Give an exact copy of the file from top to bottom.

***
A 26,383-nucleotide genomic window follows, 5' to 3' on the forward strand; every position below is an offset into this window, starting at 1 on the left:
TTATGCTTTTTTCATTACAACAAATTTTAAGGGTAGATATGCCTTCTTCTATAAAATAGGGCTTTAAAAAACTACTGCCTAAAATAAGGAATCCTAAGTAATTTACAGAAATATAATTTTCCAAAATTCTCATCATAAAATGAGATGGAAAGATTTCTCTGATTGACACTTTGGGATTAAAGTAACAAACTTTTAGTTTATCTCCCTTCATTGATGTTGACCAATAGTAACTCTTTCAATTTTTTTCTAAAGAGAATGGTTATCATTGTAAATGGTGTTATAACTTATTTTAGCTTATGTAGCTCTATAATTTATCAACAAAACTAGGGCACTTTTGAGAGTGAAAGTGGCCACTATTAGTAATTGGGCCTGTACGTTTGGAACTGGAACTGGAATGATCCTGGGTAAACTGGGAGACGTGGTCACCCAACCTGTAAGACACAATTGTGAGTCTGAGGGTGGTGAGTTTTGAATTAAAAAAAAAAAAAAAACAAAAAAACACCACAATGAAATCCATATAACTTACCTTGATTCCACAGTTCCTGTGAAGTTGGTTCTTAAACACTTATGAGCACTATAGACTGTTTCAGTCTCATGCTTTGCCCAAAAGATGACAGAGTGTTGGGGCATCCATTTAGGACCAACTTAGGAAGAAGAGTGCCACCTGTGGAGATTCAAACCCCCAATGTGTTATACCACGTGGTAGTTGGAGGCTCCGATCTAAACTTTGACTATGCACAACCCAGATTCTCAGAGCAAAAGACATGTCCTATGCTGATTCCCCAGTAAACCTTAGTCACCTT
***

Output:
A 26,383-nucleotide genomic window follows, 5' to 3' on the forward strand; every position below is an offset into this window, starting at 1 on the left:
TTATGCTTTTTTCATTACAACAAATTTTAAGGGTAGATATGCCTTCTTCTATAAAATAGGGCTTTAAAAAACTACTGCCTAAAATAAGGAATCCTAAGTAATTTACAGAAATATAATTTTCCAAAATTCTCATCATAAAATGAGATGGAAAGATTTCTCTGATTGACACTTTGGGATTAAAGTAACAAACTTTTAGTTTATCTCCCTTCATTGATGTTGACCAATAGTAACTCTTTCAATTTTTTTCTAAAGAGAATGGTTATCATTGTAAATGGTGTTATAACTTATTTTAGCTTATGTAGCTCTATAATTTATCAACAAAACTAGGGCACTTTTGAGAGTGAAAGTGGCCACTATTAGTAATTGGGCCTGTACGTTTGGAACTGGAACTGGAATGATCCTGGGTAAACTGGGAGACGTGGTCACCCAACCTGTAAGACACAATTGTGAGTCTGAGGGTGGTGAGTTTTGAATTAAAAAAAAAAAAAAAACAAAAAAACACCACAATGAAATCCATATAACTTACCTTGATTCCACAGTTCCTGTGAAGTTGGTTCTTAAACACTTATGAGCACTATAGACTGTTTCAGTCTCATGCTTTGCCCAAAAGATGACAGAGTGTTGGGGCATCCATTTAGGACCAACTTAGGAAGAAGAGTGCCACCTGTGGAGATTCAAACCCCCAATGTGTTATACCACGTGGTAGTTGGAGGCTCCGATCTAAACTTTGACTATGCACAACCCAGATTCTCAGAGCAAAAGACATGTCCTATGCTGATTCCCCAGTAAACCTTAGTCACCTT